A report from the Traveller Movement has highlighted the harmful, troublesome and at times discriminatory effects of a new planning policy introduced in late August.
The policy does not acknowledge that a Gypsy or Traveller who stops travelling permanently, even for the reasons of education, health or old age, is eligible to apply for planning permission for a Traveller site. This shows a clear misunderstanding by the government of the issues that Gypsy, Roma and Traveller communities face in terms of access to education and health care provisions, as well as a misunderstanding of the traditions and lifestyle of members of this community.
In addition, the policy will designate planning applications for traveller sites on green belt sites as “an inappropriate development”. This is despite the statistical evidence proving that there is a chronic shortage of traveller sites across the country, and evidence from the CPRE that over 200,000 homes are planned on the green belt.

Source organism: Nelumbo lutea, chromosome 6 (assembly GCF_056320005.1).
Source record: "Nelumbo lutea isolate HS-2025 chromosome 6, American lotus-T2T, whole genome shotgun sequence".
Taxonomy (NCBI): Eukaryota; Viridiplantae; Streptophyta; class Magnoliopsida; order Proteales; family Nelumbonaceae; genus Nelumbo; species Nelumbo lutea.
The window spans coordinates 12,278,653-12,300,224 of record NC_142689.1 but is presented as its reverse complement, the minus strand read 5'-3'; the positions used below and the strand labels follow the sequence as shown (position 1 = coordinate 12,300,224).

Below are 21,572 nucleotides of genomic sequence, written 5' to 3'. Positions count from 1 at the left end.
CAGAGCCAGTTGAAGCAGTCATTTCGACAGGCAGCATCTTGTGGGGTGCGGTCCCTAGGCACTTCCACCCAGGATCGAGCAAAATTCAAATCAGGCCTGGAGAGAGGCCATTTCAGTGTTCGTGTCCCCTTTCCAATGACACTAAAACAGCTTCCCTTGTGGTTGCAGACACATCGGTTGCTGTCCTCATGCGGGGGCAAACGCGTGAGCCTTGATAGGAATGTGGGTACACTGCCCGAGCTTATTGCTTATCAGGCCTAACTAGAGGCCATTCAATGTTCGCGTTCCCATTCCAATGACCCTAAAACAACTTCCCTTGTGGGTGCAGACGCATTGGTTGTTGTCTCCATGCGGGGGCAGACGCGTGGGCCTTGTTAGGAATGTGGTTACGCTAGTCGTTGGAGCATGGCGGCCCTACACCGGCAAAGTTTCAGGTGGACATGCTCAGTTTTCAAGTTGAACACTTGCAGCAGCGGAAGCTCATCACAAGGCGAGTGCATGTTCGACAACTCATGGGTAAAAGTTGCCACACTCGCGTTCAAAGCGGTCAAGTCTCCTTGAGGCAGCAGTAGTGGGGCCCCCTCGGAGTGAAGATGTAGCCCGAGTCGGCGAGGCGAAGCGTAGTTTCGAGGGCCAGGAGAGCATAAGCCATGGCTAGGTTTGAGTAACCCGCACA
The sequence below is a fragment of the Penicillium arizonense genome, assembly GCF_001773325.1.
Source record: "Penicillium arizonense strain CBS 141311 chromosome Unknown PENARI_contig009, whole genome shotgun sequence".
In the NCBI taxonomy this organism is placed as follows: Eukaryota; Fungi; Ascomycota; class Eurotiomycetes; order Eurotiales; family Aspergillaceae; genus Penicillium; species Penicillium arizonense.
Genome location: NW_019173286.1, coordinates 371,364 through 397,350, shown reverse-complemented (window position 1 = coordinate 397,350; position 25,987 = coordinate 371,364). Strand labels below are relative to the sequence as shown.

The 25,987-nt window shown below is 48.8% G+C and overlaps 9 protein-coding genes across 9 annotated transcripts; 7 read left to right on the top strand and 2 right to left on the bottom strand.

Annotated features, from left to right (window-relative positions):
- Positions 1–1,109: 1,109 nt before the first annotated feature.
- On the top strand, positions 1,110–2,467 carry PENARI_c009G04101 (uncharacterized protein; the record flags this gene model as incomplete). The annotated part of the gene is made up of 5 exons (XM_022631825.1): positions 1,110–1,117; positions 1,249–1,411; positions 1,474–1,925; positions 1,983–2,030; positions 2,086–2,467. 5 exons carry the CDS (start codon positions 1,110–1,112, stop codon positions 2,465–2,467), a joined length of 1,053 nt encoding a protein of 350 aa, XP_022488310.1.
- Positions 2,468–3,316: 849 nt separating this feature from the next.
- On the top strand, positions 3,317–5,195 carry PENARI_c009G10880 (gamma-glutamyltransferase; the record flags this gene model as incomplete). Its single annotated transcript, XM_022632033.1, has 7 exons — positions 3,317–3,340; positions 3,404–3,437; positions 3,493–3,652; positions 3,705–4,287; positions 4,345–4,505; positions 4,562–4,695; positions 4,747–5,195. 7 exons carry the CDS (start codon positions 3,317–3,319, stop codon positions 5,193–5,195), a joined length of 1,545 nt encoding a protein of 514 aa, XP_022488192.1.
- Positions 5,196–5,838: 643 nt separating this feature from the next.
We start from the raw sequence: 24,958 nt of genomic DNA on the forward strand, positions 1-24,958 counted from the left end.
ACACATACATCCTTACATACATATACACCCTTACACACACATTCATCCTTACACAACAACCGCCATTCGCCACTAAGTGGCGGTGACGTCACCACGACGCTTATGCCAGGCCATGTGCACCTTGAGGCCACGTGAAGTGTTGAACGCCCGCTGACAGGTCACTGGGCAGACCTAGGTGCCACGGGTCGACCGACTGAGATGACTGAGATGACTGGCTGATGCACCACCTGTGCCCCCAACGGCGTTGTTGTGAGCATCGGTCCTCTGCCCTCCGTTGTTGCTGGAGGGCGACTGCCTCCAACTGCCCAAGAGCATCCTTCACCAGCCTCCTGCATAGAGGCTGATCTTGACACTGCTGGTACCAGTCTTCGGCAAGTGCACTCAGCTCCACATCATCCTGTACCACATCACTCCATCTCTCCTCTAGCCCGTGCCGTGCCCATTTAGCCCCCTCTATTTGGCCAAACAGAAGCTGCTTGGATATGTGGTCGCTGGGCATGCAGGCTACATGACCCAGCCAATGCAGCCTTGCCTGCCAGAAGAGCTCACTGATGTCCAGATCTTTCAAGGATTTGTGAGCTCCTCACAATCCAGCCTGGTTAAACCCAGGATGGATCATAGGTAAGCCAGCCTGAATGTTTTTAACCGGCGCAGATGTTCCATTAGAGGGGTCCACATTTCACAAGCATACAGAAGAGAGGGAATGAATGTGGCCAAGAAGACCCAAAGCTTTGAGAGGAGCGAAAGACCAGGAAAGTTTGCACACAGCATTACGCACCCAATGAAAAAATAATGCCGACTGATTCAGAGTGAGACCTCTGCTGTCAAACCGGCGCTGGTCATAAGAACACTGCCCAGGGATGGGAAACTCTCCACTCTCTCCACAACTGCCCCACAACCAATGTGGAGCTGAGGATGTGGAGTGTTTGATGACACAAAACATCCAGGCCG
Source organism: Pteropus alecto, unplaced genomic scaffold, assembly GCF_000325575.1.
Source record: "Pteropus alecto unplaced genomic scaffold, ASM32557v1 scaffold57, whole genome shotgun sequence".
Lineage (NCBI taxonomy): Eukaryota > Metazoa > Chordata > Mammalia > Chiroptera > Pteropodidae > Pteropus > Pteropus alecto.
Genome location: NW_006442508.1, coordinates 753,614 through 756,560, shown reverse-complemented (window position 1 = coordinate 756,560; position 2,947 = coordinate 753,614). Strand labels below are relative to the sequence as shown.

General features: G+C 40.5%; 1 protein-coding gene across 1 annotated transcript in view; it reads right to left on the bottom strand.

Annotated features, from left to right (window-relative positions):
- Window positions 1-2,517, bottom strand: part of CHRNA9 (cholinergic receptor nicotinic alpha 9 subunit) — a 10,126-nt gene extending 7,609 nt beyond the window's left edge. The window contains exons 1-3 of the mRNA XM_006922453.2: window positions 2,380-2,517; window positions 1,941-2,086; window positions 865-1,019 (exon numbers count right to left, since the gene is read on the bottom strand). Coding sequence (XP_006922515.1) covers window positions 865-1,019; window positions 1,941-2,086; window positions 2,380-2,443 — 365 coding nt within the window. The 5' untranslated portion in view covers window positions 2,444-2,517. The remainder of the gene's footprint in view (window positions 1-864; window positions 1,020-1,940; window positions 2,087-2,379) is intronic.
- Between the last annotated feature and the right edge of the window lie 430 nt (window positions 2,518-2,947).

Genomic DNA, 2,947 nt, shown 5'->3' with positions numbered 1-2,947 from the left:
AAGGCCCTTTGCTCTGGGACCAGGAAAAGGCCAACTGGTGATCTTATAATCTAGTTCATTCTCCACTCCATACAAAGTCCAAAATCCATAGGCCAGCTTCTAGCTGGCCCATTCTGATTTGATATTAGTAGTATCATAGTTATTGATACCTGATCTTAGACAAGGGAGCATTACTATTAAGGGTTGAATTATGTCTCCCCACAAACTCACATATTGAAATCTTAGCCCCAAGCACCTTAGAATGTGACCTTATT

Also in the new planning policy, local planning authorities will be not fully required to meet the needs of a Traveller site if they have been “burdened” by a large-scale unauthorised site. This means that, as Travellers now must travel frequently to be eligible for a Traveller site planning application, they are less likely to have their needs addressed by the planning authorities due to increased necessity of unauthorised camping by this policy.
The Equality and Human Rights Commission response to this policy is that it “would be inconsistent with the Government’s obligations under both domestic and international law” and that “the best interests of the child” were not properly considered. In addition, the policy shows continuity with High Court ruling that the government was “discriminating against Gypsies and Travellers by using [ ] ministerial powers to personally decide whether they should be allowed to settle on green belt land.”
The Government must address the concerns of Gypsy, Roma and Traveller communities over their right to settle, and their rights as a group of people that are frequently and systematically discriminated against.
Miriam Steiner, Intern